Wright was tasked with casting thousands of extras from Lawrence. In one pivotal scene, more than 1,000 Lawrence locals were made to lie on cots in the University of Kansas’ basketball arena, wearing tattered clothes and bearing bloody facial injuries as though they’d barely survived the nuclear attack. The intensity of the scenes inspired the cast to discuss what they’d do in the event of nuclear war, he said.

“Whenever you’re dealing with that kind of subject matter, it sticks in your craw,” Wright said.

After seeing rough cuts of the film, though, the network thought it was a bit too devastating. Executives had notes: No blood, no scarring, no burning, said “The Day After” producer Bob Papazian in the documentary “Television Event.”

Many scenes were altered as a result: A long shot of a family burning to death as the nuclear bombs fell, as seen in “Television Event,” was scrapped, as were shots that focused on survivors’ melting skin or victims’ charred corpses.

“You had to walk a fine line with this movie,” Meyer told the Outline in 2017. “People have a remote control in their hands. So we had to make a movie that conveyed the awfulness of nuclear war without making it so awful that you changed the channel.”

Stephanie Austin, an associate producer on the film, conducted extensive research on the devastation in places where nuclear bombs have been dropped, like Hiroshima. After the bombing there, much of the land was leveled. The network asked that “The Day After” avoid showing the extreme destruction that was closer to reality.

“I thought we stopped short of telling the real truth,” Austin said in “Television Event.”

Lawrence locals were largely unaware of the drama brewing behind the scenes and were more excited about the prospect of making a movie, Wright said.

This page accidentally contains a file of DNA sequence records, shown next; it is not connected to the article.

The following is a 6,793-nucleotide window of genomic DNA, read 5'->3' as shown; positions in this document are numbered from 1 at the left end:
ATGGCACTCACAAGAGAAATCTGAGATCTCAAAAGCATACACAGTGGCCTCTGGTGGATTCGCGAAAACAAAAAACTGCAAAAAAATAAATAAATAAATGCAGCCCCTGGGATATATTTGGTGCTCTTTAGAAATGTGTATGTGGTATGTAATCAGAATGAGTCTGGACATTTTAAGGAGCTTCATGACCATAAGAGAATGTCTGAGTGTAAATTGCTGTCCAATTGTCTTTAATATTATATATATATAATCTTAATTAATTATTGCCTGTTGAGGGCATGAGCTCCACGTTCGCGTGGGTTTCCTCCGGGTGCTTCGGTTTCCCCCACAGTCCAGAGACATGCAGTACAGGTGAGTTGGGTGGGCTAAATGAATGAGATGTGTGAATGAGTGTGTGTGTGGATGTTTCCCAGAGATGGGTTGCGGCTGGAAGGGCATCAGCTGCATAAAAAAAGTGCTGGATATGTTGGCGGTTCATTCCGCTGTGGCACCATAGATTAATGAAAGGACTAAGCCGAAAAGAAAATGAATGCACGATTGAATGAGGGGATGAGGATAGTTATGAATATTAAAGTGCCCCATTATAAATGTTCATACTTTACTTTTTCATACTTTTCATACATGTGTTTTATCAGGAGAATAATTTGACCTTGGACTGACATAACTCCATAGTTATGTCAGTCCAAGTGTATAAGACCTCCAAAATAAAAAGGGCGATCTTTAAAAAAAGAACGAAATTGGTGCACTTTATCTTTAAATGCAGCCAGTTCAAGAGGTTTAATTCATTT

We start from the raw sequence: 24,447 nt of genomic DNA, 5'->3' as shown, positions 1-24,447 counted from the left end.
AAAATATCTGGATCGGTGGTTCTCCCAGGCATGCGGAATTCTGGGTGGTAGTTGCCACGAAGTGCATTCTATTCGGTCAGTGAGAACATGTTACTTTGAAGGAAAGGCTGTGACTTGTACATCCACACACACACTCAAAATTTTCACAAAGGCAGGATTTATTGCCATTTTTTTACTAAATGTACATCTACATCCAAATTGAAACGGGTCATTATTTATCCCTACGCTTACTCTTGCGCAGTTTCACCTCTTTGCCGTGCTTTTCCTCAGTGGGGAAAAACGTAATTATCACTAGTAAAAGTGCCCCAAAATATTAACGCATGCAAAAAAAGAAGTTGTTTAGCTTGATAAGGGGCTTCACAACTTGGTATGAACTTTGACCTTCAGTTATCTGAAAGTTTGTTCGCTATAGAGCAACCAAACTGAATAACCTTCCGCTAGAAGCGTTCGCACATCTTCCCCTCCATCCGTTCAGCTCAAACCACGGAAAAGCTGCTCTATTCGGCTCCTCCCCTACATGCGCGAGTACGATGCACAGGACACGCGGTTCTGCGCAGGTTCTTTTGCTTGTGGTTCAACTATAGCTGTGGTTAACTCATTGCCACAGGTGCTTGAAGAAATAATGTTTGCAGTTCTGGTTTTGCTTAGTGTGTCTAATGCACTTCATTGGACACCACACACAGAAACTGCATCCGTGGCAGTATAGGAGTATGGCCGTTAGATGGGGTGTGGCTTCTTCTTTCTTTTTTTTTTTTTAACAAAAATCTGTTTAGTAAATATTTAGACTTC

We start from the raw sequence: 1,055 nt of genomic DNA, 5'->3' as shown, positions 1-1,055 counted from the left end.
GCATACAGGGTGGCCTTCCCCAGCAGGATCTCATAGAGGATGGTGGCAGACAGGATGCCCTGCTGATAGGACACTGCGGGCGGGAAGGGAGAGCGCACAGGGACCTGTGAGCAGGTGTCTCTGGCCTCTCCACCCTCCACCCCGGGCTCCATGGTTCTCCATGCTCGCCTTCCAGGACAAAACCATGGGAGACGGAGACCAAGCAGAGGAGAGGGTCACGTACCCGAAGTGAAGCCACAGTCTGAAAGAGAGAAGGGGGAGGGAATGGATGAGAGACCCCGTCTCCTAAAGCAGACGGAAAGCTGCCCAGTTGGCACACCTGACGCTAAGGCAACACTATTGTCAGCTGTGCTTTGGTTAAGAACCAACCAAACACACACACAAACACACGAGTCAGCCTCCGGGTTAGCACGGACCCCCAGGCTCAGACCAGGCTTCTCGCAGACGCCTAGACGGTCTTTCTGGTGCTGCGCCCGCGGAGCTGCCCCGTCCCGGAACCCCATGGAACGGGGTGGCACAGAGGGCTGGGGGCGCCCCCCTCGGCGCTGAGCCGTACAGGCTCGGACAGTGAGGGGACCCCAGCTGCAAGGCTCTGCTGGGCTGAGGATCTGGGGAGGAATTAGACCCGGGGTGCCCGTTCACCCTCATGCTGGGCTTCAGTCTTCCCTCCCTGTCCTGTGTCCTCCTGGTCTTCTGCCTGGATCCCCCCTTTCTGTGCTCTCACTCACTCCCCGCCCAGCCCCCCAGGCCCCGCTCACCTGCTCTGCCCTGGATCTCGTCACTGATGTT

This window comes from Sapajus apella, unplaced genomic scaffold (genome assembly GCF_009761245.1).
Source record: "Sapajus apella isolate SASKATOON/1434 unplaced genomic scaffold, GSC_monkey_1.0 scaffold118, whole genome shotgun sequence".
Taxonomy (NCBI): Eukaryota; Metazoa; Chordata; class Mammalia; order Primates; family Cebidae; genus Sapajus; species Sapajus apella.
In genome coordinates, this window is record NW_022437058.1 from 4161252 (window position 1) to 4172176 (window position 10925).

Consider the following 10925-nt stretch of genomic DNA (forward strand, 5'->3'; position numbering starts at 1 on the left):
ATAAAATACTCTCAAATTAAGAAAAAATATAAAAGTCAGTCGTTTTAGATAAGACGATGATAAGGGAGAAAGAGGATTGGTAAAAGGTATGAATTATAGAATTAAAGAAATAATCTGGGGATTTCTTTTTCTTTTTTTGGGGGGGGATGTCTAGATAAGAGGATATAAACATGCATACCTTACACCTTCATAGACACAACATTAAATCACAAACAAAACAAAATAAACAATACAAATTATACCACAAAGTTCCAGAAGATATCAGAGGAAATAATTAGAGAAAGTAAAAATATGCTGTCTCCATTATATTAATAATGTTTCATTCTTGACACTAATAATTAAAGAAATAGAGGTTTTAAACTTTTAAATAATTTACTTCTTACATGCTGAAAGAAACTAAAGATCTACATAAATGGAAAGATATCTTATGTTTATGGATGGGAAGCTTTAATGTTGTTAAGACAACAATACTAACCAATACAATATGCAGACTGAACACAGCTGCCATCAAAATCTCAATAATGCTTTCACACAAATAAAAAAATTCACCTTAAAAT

“Something like this had never been done before,” Wright told CNN of the film. “We were all just playing it by ear. It was amazing to all of us.”

Before “The Day After” aired, Reagan’s policy involved investing even more in US defenses, including a missile shield proposed to protect the US from a Soviet attack. But scaling up defenses only heightened tensions with the Soviets, who viewed Reagan’s Strategic Defense Initiative as a threat to their own security.

On October 10, while at Camp David, Reagan watched “The Day After,” weeks before it would air on TV. The film, he wrote in his diary, “left (him) greatly depressed.”

“Whether it will be of help to the ‘anti nukes’ or not, I cant (sic) say,” Reagan wrote of the film’s potential impact on disarmament supporters. “My own reaction was one of our having to do all we can to have a deterrent & to see there is never a nuclear war.”

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The end of World War II set the stage for the Cold War, the struggle between communism and capitalism that pitted East against West and pushed the world to the brink of nuclear war. The Crimean resort town of Yalta was the setting for an historic meeting of British, U.S. and Soviet leaders — Winston Churchill, Franklin D. Roosevelt and Josef Stalin — in February 1945. With the defeat of Nazi Germany imminent, the Big Three allies agreed to jointly govern postwar Germany, while Stalin pledged fair and open elections in Poland.

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The decision by the United States to use the atomic bomb against Japan in August 1945 was credited with ending World War II. Hundreds of thousands in Hiroshima and Nagasaki were killed instantly or died from radiation in the aftermath of the bombings.

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President Harry S. Truman introduces Winston Churchill at Westminster College in Fulton, Missouri, on March 5, 1946. In his speech, the former British prime minister declared, “From Stettin in the Baltic to Trieste in the Adriatic, an Iron Curtain has descended across the Continent.”